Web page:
This is the story of the Whitelaws, a family whose values are as far flung as the territory they helped settle, and whose most recent generations have pioneered the landscape of dysfunction. The patriarch, Sunny Jim, exerts his perverse control even posthumously, by means of a last will and testament that binds the family fortune to a marriage that ought, by general consent, to be rent asunder. The charms of this particular son-in-law, lately released from prison, are potent if short-lived; Evelyn Whitelaw, his estranged wife, is quite literally bedevilled by them. And as her mother and sister court this twisted inheritance, her own yearnings point toward a way of life once habitual on the western plains but now embodied only by Bill Champion, the family's ranch foreman and Evelyn's one true compass. The Cadence of Grass is at once an elegy and a masterpiece of savage comedy from one of the most compelling novelists writing today.
Place exerts the power of destiny in these ten stories of lives uncannily recognisable and unforgettably strange: a boy makes a surprising discovery skating at night on Lake Michigan; an Irish clan in Massachusetts gathers at the bedside of its dying matriarch; a battered survivor of the glory days of Key West washes up on other shores.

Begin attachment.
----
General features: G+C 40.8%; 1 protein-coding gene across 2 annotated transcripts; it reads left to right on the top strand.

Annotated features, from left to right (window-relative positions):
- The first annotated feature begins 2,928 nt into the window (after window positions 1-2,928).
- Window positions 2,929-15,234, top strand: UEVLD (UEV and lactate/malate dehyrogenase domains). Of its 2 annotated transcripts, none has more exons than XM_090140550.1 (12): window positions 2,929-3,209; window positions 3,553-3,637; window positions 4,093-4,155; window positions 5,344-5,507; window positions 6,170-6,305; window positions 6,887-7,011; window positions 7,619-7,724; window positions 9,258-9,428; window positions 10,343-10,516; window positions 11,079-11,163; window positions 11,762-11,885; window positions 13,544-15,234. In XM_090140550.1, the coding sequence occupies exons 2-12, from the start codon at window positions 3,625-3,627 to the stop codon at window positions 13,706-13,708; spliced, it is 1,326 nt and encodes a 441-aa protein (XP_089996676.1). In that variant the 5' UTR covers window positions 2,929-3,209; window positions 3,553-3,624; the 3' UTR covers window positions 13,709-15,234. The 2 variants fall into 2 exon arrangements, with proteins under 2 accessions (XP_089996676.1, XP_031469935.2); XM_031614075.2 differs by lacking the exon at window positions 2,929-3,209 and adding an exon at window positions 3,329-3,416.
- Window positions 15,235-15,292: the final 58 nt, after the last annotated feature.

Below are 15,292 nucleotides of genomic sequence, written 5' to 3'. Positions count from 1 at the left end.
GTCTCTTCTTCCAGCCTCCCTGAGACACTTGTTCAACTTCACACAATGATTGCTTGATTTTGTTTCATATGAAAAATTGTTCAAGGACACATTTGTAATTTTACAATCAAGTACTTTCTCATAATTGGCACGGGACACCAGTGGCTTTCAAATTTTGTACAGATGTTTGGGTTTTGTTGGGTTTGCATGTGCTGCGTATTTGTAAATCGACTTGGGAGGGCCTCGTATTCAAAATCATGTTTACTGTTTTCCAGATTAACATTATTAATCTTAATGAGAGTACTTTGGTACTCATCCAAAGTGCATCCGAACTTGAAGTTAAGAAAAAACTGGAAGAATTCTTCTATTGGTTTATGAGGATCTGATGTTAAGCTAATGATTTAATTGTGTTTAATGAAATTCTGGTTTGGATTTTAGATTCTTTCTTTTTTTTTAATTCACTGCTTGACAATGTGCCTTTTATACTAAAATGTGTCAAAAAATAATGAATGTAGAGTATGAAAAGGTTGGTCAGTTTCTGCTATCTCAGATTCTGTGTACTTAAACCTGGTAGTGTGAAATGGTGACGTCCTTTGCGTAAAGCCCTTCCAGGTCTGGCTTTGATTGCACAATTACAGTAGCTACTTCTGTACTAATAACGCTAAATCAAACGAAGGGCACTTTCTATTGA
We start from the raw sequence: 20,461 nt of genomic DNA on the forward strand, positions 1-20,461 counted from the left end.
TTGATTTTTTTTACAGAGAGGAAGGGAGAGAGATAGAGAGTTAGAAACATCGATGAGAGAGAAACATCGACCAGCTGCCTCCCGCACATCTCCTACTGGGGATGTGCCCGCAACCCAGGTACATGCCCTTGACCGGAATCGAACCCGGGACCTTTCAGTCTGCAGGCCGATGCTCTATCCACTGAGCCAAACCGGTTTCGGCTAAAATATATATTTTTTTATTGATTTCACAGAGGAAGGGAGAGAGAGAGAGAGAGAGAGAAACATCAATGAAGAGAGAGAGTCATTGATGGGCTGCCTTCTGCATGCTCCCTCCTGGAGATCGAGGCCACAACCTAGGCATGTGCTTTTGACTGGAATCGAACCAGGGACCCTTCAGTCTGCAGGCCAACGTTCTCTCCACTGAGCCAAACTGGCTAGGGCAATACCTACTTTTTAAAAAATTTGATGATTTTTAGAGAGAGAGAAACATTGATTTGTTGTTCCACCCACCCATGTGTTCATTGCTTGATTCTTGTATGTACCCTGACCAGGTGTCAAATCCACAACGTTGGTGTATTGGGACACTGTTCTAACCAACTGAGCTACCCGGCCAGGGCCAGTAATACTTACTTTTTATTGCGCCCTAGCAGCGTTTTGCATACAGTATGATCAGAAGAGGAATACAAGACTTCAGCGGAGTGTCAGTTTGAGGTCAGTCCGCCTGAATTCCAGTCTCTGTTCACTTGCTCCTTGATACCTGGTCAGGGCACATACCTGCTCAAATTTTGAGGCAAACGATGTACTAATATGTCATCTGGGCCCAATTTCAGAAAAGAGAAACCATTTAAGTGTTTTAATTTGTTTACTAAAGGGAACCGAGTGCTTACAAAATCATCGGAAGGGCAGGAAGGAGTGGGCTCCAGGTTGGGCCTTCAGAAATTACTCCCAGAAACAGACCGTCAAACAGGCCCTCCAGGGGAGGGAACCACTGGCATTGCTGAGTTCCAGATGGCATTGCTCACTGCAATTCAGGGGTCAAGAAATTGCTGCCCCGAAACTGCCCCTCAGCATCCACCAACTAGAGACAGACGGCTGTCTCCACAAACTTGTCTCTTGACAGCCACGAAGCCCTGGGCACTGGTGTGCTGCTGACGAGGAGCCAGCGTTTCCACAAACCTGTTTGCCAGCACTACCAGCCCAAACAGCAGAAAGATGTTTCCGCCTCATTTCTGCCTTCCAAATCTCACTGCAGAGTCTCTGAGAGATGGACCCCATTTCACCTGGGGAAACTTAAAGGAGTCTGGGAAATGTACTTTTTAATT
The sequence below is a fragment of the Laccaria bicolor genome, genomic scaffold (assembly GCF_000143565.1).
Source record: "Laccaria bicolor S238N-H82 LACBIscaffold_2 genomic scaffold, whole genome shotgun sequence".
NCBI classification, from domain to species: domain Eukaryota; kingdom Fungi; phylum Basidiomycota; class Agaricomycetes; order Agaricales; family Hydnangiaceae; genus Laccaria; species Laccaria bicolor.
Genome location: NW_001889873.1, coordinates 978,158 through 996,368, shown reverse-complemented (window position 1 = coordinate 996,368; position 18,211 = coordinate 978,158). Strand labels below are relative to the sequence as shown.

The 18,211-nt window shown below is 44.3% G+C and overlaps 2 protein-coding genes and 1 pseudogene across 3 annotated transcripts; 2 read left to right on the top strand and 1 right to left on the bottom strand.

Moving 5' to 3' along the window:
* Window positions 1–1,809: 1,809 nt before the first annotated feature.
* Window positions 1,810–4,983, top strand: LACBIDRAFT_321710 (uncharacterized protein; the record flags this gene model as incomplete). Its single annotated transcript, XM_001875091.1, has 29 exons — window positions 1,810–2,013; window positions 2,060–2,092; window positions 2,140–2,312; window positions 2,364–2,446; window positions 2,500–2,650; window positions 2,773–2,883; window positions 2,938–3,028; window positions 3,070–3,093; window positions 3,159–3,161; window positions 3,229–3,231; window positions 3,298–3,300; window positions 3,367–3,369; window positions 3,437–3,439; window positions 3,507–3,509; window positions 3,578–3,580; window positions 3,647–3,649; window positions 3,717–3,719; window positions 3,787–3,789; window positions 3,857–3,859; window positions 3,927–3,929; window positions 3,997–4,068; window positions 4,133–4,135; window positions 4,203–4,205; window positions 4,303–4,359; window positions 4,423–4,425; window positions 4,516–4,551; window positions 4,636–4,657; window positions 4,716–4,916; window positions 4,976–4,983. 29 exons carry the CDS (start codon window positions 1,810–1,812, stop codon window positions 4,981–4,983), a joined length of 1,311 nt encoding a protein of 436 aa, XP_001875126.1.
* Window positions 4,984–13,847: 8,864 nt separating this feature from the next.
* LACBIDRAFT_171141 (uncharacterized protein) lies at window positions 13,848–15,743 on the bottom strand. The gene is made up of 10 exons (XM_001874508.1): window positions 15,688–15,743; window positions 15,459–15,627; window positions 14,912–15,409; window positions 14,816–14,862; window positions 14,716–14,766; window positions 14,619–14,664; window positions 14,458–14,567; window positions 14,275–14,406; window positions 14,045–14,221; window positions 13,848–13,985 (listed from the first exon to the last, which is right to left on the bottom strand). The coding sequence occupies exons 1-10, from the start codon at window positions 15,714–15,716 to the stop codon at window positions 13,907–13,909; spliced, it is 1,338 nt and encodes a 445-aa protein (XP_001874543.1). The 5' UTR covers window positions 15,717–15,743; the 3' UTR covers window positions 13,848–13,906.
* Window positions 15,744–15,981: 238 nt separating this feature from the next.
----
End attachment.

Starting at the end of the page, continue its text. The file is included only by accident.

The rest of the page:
Several of the stories unfold in Big Sky country, McGuane's signature landscape: a father tries to buy his adult son out of virginity; a convict-turned-cowhand finds refuge at a ranch in ruination; a couple makes a fateful drive through the perilous gorge of the title story before parting ways.
McGuane's people are seekers, beguiled by the land's beauty and myth, compelled by the fantasy of what a locale can offer, forced to reconcile dream and truth.
The stories of Gallatin Canyon are alternately comical, dark, and poignant. Rich in the wit, compassion, and matchless language for which McGuane is celebrated, they are the work of a master.